Archive for January, 2013

Time has Not Run Out For BT Engineers Claiming Hearing Loss Compensation

Posted on: January 19th, 2013

Time has not yet run out for the many former and current British Telecom employees, who have sustained a loss of hearing due to using faulty testing sets, to claim BT engineers hearing loss compensation.

In August 2010 – in the compensation case of Watkins v British Telecommunications – BT recognised that engineers had been given equipment for testing, tracing and installing telephone lines which produced loud, high-pitched tones and damaged their (the workers) hearing.

The case lead to many claims for BT engineers hearing loss compensation being filed and, as a lot of the injuries had been suffered years previously, BT revealed it would not enforce the three-year Statute of Limitations which normally restricts an employer´s liability for work injuries.

However, in June 2012, BT went back on its early decision to allow former employees a limitless period in which to claim compensation for BT engineers hearing loss, and commented that – from January 1st 2013 – any BT engineer claim for hearing loss compensation would now be subject to the three-year Statute of Limitations.

This means that past and present workers who have been diagnosed with hearing loss injury within the previous three years due to BT´s negligence are still permitted to claim compensation for BT engineers hearing loss injuries and receive compensation for their early loss of hearing.

Workers not involved with the testing of lines, but who have sustained a loss of hearing due to working in close to loud noise while a line installation was underway, and who were not given adequate protection for their hearing, are also permitted to claim compensation – subject to their hearing loss injury being diagnosed within the last three years.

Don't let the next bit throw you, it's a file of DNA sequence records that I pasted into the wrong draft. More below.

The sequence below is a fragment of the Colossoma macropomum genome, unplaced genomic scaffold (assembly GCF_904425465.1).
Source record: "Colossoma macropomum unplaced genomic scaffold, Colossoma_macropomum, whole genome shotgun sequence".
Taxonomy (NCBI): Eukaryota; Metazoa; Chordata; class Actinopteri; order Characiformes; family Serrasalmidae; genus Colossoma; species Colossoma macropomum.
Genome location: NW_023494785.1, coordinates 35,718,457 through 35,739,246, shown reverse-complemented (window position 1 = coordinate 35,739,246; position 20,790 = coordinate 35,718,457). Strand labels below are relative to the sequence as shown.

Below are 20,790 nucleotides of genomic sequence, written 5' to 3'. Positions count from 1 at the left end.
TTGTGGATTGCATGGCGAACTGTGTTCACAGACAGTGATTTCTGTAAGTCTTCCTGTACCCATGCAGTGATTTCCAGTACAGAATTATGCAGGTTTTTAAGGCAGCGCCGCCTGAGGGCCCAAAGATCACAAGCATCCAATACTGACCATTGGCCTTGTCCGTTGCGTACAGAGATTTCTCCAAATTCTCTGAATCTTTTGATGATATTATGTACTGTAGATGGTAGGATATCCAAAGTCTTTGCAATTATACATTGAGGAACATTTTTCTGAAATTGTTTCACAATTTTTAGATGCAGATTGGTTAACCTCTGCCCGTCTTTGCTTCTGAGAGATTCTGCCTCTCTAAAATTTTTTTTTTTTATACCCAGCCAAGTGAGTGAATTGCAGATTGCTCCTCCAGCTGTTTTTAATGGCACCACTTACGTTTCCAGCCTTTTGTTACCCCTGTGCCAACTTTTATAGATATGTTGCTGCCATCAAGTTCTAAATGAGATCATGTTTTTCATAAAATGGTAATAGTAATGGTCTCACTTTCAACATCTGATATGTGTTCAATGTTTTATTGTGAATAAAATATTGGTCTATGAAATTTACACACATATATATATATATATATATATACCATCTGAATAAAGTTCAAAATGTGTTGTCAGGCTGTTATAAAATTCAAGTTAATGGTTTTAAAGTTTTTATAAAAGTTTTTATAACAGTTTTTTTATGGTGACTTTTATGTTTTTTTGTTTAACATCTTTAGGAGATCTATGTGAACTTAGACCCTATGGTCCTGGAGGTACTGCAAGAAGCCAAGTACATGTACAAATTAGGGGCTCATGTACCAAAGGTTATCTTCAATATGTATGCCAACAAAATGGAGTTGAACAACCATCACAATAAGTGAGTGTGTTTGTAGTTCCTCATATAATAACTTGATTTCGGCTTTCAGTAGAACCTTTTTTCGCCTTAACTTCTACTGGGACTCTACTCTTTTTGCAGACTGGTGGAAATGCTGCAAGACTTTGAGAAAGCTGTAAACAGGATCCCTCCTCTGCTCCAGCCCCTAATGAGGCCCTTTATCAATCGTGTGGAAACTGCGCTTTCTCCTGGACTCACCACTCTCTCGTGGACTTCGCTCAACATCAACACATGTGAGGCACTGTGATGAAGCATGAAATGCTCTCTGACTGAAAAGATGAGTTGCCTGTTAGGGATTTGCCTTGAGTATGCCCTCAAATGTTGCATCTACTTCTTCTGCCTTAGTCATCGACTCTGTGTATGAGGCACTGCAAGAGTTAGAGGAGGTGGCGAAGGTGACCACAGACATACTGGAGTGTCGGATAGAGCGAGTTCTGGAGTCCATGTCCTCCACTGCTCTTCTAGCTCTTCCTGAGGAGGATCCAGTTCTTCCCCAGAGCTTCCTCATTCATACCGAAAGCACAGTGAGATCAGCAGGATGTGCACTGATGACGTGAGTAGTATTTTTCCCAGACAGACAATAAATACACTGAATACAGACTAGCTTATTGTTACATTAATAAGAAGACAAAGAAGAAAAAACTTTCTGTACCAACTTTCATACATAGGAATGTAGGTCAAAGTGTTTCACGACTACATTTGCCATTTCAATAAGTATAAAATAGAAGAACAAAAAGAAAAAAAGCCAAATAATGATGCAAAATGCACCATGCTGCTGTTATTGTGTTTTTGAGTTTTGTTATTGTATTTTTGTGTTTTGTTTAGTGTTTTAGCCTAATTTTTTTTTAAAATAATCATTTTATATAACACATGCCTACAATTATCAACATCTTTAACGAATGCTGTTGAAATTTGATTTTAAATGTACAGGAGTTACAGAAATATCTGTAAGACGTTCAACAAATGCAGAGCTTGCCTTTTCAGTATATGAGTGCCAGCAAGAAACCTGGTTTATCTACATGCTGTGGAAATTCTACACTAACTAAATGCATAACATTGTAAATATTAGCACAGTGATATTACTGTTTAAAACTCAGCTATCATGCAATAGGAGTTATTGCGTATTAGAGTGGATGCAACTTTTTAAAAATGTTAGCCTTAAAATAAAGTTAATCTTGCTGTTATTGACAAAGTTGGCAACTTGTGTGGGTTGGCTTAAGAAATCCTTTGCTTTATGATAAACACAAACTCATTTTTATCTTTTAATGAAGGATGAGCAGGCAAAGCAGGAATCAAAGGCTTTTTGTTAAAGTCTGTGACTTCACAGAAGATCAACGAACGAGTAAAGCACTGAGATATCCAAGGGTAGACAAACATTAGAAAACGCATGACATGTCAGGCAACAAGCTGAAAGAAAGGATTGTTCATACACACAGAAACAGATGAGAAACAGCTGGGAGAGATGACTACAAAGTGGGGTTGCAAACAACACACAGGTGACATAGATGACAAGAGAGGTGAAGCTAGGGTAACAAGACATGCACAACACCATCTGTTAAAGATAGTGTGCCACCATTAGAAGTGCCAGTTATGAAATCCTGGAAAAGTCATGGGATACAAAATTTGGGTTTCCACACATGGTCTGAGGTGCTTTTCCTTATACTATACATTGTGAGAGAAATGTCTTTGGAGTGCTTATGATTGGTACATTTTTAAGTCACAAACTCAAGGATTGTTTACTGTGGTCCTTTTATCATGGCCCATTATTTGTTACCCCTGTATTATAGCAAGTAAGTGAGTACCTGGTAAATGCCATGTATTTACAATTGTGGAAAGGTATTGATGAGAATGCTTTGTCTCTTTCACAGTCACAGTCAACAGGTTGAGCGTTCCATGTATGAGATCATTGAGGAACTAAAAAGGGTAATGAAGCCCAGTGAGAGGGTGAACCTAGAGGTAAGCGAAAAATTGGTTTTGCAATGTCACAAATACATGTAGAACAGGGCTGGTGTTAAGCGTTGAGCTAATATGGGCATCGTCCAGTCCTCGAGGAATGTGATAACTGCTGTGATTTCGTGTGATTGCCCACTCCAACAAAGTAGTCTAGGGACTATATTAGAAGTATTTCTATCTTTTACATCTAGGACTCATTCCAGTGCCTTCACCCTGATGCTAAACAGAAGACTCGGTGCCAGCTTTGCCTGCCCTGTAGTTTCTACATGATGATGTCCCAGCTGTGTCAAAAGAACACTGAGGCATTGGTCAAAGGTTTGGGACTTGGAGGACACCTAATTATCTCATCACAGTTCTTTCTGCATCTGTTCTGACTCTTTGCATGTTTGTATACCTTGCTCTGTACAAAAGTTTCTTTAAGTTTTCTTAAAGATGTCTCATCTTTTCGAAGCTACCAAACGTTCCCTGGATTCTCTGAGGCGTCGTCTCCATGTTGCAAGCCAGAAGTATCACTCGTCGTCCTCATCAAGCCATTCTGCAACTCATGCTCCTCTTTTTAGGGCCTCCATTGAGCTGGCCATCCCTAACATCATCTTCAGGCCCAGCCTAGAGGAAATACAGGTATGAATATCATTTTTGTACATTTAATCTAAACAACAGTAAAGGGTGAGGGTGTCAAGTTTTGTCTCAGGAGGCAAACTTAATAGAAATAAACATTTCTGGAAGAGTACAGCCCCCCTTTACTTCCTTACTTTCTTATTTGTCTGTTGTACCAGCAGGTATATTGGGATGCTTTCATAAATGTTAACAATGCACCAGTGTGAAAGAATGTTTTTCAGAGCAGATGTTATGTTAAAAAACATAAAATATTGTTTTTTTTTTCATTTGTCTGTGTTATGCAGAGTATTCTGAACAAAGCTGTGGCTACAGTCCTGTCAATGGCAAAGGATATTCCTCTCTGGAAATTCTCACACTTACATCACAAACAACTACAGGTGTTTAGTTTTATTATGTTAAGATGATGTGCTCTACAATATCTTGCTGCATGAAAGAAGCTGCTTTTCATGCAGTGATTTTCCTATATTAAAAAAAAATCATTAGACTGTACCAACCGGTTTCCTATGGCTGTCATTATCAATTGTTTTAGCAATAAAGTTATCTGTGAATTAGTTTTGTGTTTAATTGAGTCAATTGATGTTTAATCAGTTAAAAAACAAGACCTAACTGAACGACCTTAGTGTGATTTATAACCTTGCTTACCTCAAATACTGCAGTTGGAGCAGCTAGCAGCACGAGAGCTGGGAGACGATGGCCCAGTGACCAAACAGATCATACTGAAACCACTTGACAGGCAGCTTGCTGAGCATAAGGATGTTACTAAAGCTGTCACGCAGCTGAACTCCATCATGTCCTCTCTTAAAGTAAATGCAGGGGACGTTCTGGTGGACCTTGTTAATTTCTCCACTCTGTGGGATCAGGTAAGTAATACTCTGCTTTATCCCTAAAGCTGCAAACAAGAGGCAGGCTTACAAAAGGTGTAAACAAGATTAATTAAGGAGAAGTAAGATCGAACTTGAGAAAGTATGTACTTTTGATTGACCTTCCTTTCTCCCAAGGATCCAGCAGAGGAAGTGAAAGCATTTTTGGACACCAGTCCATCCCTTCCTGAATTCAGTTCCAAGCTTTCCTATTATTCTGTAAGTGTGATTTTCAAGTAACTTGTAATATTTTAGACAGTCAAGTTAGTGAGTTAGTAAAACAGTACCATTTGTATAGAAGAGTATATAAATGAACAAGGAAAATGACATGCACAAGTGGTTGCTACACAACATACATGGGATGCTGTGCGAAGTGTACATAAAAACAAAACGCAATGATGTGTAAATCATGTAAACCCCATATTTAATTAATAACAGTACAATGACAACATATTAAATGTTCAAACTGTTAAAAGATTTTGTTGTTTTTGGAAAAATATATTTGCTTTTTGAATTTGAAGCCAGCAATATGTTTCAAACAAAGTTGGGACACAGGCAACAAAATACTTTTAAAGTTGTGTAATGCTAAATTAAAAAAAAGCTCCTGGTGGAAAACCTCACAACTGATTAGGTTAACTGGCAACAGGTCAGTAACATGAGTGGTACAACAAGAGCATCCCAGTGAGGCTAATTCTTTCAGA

The Communication Workers Union (CWU) has stated any present or past BT worker suffering from tinnitus, premature deafness or damaged hearing due to their working surroundings to seek legal counsel at the earliest possible opportunity.

Negligence Claims Involving NHS Leading to Concern

Posted on: January 17th, 2013

The Chief Executive of the Medical Defence Union has highlighted fears that settlements of NHS medical negligence claims are reaching out of control levels and becoming unsustainable.

Talking on the BBC´s “Today” program, Christine Tomkins stated that the worth of compensation claims against the NHS being presently being settled is increasing faster than society´s ability to meet th cost of them. “Money is pouring out of the NHS to set up one-patient institutions” she stated “when it could be retained in the NHS.”

In her statement Ms Tomkins said that legislation first drafted in 1948 – the Law Reform (Personal Injuries) Act – does not account got care provision available from the NHS for those who sustain a catastrophic injury and settlements of medical negligence claims against the NHS are therefore estimated on how much it would cost to provide care for the injured victim on a private basis.

On the TV program, she used the example of the case of Charlie Scott, who was diagnosed with spastic quadriplegic hemiplegic atheloid cerebral palsy after suffering brain damaged during birth, and whose mother recently was successful in her 14-year legal contest with the Royal Bournemouth and Christchurch Hospitals NHS Trust.

The medical negligence at birth compensation settlement of £7.1 million, Ms Tomkins alleged, would be much lower if those calculating the value of compensation in NHS negligence claims could take in to account the care available on the NHS. Ms Tomkins said that the NHS Litigation Authority has periodic payment liabilities of £18bn – enough to pay the yearly running costs of a dozen large hospitals used for teaching purposes.

Charlie Scott´s mother, Clare, was also asked to speak on the radio program. She recognised that some of the care and equipment from which Charlie will now find benefit could be provided by the NHS, but she advised presenter Justin Webb that Charlie will not have to wait for social services assessments any longer before being provided with the care he requires. Mrs Scott went on to say that the size and structure of the compensation settlement enables the security of 24-hour care for her son when she, or the NHS, would not be able to provide it.